Why are Cryptocurrency Prices so Volatile?

Shaan Ray
Shaan Ray
Sep 18, 2018 · 5 min read

Understanding the differences between fiat currency values and cryptocurrency prices is important to better understand these asset classes.

The Basics of Fiat Money and Cryptocurrencies

Fiat Money

The value of fiat money (a legal tender issued by a country’s central bank and backed by its national government) is determined by the issuing authority and by parties that trust that currency and transact in it. The central bank controls the flow of currency and thereby indirectly controls inflation.


Cryptocurrencies are not legal tender: national governments and central banks neither issue nor back it (with some proposed exceptions, such as Venezuela’s Petro). The supply of a cryptocurrency is often either fixed or capped. This theoretically reduces the potential for inflation.

Cryptocurrencies are also often decentralized, in that nobody can control the mechanisms built into them. However, there are often developer groups and foundations providing support for certain cryptocurrencies and platforms. These groups sometimes serve as checks on major destabilizing events.

Both cryptocurrencies and fiat money can be used as mediums of exchange to buy products or services, or as stores of value.

Reasons for Cryptocurrency Volatility

Reason 1: A New Class of Assets

Cryptocurrencies are a relatively new asset class, and they are still evolving. By some measures there are 100,000 new users of cryptocurrency every day. This novelty means that people do not yet know how to value cryptocurrencies, which leads to volatility in cryptocurrency prices.

Reason 2: Thin Markets

Since the size of the cryptocurrency market is limited (its value is estimated to be between $260 billion and $900 billion), changes in investor sentiments can have outsized impacts on cryptocurrency prices. The foreign exchange market, on the other hand, has daily trading volumes of around $1.7 trillion. The spread (the difference between the price at which the market buys and the price at which the market sells) can be pennies or less for foreign exchange, but can be measured in dollars for many cryptocurrencies. Emotions drive market prices. Since cryptocurrency markets are relatively small, prices may be more sensitive to positive or negative media reports.

Reason 3: Technical Purpose

Blockchain technology can be used for cryptocurrencies, for other uses, or both. Therefore, while Bitcoin is used only as a cryptocurrency, Ethereum tokens are used to build other apps. The price of an Ethereum token therefore depends partly on trust in the Ethereum ecosystem’s continued dominance, and partly on the purpose for which the token was created and the real-world problem it intends to address. This can lead to more complex valuations that change rapidly.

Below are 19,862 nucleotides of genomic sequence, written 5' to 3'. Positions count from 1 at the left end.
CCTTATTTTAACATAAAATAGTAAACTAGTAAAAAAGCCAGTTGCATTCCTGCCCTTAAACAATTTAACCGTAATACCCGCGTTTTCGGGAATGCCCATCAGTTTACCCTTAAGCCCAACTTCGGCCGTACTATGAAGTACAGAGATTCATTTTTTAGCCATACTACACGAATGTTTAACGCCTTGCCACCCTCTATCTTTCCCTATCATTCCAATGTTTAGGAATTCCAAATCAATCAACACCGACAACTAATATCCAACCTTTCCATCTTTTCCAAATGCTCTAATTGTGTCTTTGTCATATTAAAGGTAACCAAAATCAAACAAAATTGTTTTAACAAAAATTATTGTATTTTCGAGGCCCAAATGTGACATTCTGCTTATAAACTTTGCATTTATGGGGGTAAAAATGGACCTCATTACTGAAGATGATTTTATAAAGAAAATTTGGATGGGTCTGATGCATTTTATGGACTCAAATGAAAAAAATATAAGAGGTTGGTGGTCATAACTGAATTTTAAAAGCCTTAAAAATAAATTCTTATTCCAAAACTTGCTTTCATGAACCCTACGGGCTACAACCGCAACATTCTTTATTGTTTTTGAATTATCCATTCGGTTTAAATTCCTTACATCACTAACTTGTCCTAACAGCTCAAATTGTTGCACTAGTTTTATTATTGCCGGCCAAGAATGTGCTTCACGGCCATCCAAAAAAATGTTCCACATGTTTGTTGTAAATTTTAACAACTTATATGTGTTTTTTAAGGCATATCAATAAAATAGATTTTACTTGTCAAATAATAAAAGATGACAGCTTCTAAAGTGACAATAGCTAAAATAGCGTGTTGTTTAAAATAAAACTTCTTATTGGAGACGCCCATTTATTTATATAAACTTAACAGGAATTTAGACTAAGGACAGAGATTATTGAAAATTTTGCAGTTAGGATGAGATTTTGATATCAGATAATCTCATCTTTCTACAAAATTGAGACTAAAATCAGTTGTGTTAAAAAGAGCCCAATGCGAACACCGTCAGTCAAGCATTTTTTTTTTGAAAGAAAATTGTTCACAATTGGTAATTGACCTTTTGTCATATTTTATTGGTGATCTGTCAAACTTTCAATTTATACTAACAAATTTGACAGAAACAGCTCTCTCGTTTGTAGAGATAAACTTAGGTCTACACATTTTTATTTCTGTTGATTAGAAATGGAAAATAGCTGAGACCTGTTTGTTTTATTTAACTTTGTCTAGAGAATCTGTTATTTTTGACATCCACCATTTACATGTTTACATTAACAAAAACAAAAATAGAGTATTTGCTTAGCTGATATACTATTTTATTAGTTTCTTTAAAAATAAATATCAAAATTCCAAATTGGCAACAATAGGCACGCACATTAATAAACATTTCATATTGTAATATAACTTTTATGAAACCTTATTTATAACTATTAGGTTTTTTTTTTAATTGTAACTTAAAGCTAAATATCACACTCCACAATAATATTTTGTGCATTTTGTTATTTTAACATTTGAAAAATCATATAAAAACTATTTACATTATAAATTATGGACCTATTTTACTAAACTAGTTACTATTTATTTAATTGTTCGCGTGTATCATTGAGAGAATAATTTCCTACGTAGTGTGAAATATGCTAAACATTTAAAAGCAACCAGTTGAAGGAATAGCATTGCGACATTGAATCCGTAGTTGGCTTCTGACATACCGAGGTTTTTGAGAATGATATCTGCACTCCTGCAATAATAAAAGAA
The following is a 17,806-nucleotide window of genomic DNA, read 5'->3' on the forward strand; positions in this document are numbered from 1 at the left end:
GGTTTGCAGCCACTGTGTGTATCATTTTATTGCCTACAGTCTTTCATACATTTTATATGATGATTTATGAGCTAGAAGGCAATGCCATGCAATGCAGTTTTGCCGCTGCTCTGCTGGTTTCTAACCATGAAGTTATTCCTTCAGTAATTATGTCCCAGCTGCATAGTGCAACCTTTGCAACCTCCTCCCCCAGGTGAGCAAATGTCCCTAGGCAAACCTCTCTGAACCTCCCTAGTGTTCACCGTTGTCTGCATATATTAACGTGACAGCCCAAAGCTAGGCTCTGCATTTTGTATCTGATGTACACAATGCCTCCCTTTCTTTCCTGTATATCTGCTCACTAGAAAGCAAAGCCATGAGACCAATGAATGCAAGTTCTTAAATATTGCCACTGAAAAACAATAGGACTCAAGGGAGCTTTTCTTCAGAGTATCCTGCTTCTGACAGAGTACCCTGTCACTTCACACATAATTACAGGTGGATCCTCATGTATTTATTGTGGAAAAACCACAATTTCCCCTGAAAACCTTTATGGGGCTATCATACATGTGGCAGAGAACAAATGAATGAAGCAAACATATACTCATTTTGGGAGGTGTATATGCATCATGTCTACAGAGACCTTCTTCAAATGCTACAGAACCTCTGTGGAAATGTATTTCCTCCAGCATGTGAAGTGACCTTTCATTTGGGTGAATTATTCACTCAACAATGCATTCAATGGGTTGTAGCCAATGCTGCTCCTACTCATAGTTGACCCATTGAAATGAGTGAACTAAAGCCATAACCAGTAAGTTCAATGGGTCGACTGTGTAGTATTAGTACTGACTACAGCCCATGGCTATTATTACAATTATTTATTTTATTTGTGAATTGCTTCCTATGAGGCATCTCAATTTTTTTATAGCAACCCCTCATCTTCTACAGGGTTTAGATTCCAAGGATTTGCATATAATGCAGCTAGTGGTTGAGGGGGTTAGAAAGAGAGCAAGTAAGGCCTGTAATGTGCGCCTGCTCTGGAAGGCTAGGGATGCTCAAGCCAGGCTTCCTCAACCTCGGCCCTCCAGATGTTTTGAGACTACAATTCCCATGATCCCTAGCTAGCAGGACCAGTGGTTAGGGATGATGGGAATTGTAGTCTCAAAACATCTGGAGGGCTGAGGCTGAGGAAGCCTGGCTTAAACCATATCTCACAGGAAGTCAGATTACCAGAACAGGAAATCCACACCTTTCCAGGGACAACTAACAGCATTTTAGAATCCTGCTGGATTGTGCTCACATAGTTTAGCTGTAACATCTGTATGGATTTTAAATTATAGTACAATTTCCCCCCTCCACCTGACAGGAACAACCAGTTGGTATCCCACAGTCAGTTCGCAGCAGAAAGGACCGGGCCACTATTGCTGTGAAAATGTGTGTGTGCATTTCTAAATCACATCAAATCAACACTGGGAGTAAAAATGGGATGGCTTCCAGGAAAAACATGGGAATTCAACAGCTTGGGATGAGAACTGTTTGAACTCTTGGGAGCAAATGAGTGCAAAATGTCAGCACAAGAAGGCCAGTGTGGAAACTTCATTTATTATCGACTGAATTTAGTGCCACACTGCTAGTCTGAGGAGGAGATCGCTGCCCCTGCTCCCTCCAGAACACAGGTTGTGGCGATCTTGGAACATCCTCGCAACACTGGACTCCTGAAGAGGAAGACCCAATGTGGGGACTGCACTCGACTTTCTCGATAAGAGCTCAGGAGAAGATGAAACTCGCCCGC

Changes in Cryptocurrency Prices Over the past 18 Months

As the original, largest, and most prominent cryptocurrency, Bitcoin often serves a proxy for the cryptocurrency market. Prices of other cryptocurrencies have often risen and fallen in tandem with that of Bitcoin. Last year, Bitcoin became mainstream, even while major Asian economies such as Japan cracked down on cryptocurrency.

At the beginning of 2017, Bitcoin’s price was below $1000 and its market capitalization was below $15 billion.

Over the course of the year, Bitcoin’s price surged in value to $15,000, despite periodic drops on negative news (such as after the SEC blocked the introduction of a Bitcoin ETF, the forking of Bitcoin into classic Bitcoin and Bitcoin cash, and China’s ICO ban). In December 2017, the market capitalization of Bitcoin was approximately $235 billion.

The mania of 2017 gave way to a selloff in early 2018, as the price of Bitcoin plunged to $7,000 by February. The first half of the year has been characterized by massive volatility in Bitcoin’s price.

There are many potential explanations for the correction of Bitcoin prices in 2018. One is that people who bought at a low price sought to realize their gains, setting off a selloff. Another is the ironic possibility that as people learned more about cryptocurrencies, they started purchasing Bitcoin’s competitors (colloquially known as altcoins), such as Litecoin, Ripple, and Zcash, instead of Bitcoin. Ad sanctions by Google on cryptocurrency may also have played a role in the decline.

Bitcoin’s price is approximately $6000 at the moment, and its market cap is approximately $110 billion.

Accuracy of Cryptocurrency Price Predictions

Bitcoin price predictions have been all over the map. Bitcoin optimists such as John McAfee (McAfee Associates), Jim Cramer (CNBC), and Bobby Lee (CEO BTCC Exchange) have predicted that Bitcoin’s price would breach the $1 million mark in a few years.

Tom Lee (formerly JP Morgan’s chief US equity strategist) has taken a more moderate stance, predicting a Bitcoin price of $25,000 by end-2018 and $125,000 by 2025.

Bitcoin pessimists include boutique investment bank GP Bullhound, which has predicted a 90% crash by the end of 2018. At the extreme end are Harvard professor Kenneth Rogoff’s prediction that Bitcoin will eventually shrink to $100 and GoldMoney CEO Roy Sebag’s projection that Bitcoin’s price will drop to $0 in the long term.

Bitcoin and altcoin prices will depend on various factors, including the availability of alternatives and the development of cryptocurrency regulation in major economies.

Bitcoin and altcoin price volatility serves as a cautionary tale: to generate sustained interest among investors and the general public, blockchains should seek to provide value (beyond the merely theoretical), solve real-world problems, and create durable value.

Shaan Ray

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